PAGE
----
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From Rock and roll to Robert's Rules of Order: D.O.A front man Joe Keithley on his transition to politics

Last Updated Oct 25, 2019 at 11:06 pm PDT

(Via Twitter)

BURNABY (NEWS 1130) — It was a year ago a local punk rock icon won a seat on Burnaby city council.

Joe ‘Shithead’ Keithley has spent decades on the road with his band D.O.A. and is still at it, at the age of 63.

So, how does one transition from a life of loud music and screaming fans to reading planning documents and lengthy council meetings?

The following is NEWS 1130 reporter Renee Bernard’s interview with the punk legend.

Wednesday was the one year anniversary of your being elected as a Burnaby city councillor. Has public life lived up to your expectations?

I knew was going to be a lot of work. I was ready for that, but it was a bit more than I even expected.  But it’s actually been really fun. And people may find that odd, to think that politics is fun. But if you go at it the right way with the right intentions, it can be.

How many times did you run before getting elected?

This was my sixth attempt, six times lucky.

Why did you want to get into public office?

When I was just starting out as a musician, as a really young guy, one of the ideas besides playing music and having fun was to change the world. I always had a deep interest in politics. And I guess you might say that I’ve been an unofficial politician in a sense, an unofficial cultural politician or spokesman for a long time. Now, I’m actually official. I guess I’m on the inside now.

So you wanted to make some changes for the better?

I was involved, when I was younger, in a lot of protests, about the environment, against racism, protests against weapons proliferation, and more. It just seemed like a natural step to get into this as I got older.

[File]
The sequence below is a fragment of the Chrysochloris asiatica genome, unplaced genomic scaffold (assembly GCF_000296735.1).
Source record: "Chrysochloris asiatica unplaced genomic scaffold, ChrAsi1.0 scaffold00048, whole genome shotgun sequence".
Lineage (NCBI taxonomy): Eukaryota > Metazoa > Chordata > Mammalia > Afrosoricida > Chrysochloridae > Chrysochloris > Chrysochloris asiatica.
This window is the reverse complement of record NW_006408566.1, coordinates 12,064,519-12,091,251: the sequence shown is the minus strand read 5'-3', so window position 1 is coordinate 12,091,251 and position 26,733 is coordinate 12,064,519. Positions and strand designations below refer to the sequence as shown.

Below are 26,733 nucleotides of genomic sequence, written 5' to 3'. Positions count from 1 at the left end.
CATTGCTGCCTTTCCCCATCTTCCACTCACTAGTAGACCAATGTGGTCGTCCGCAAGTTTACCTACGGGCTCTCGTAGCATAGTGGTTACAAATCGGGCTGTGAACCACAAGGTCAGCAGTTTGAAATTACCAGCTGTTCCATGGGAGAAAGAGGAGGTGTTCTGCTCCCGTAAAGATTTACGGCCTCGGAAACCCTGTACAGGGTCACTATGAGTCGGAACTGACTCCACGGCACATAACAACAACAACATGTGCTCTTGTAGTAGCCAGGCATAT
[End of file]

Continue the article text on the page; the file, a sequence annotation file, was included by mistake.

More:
What’s happened to your music career in the past year? Do you still perform?

We were doing 60 to 70 shows a year. This year, we’re doing 30. Now that I know the council schedule, and we have a little bit of a break sometimes, we can do some really short tours in between some council stuff. We try to do an average of three shows a month. We were a lot busier in the ’80s and early ‘90s. We’ve done over 4,500 shows, in 46 countries, on five continents over the years.

And the band never plays without you?  They don’t have a replacement?

No, no, of course not. I started the band. I wrote the songs. I’m the leader so it’d be pretty odd.

What’s the most surprising thing about being a city councillor?

I don’t know if it’s surprising but it’s interesting. It’s the people you meet and what they have to say. That’s kind of the fun part because you get to deal with people one on one, and go ‘Okay, what is your problem?’ And then look into it and see if you can deal with it.

The one thing that took the most learning–I think a lot of our new councillors and new mayors would say this– was the procedure at council meetings. The so-called Robert’s Rules of Order, which are all slightly different in every city.

I thought Robert’s Rules were the same everywhere?

Every city has developed their own version of it.  Even experienced mayors, people chairing meetings, experienced councillors, they usually have somebody from their clerk’s departments going: ‘No, you have to put the motion in this order, not that order,’  or ‘If you want to amend that you have vote on this first.’

What’s the most difficult thing but maybe you just answered that about being a city councillor?

What I’ve tried to do since I got elected is be a sponge and try and learn everything as quickly as I could because I knew that people elected me and the city was paying me, the taxpayers are. That’s my responsibility. I better learn the stuff as quick as I can so I can be effective as I can.

Are you going to run for another term?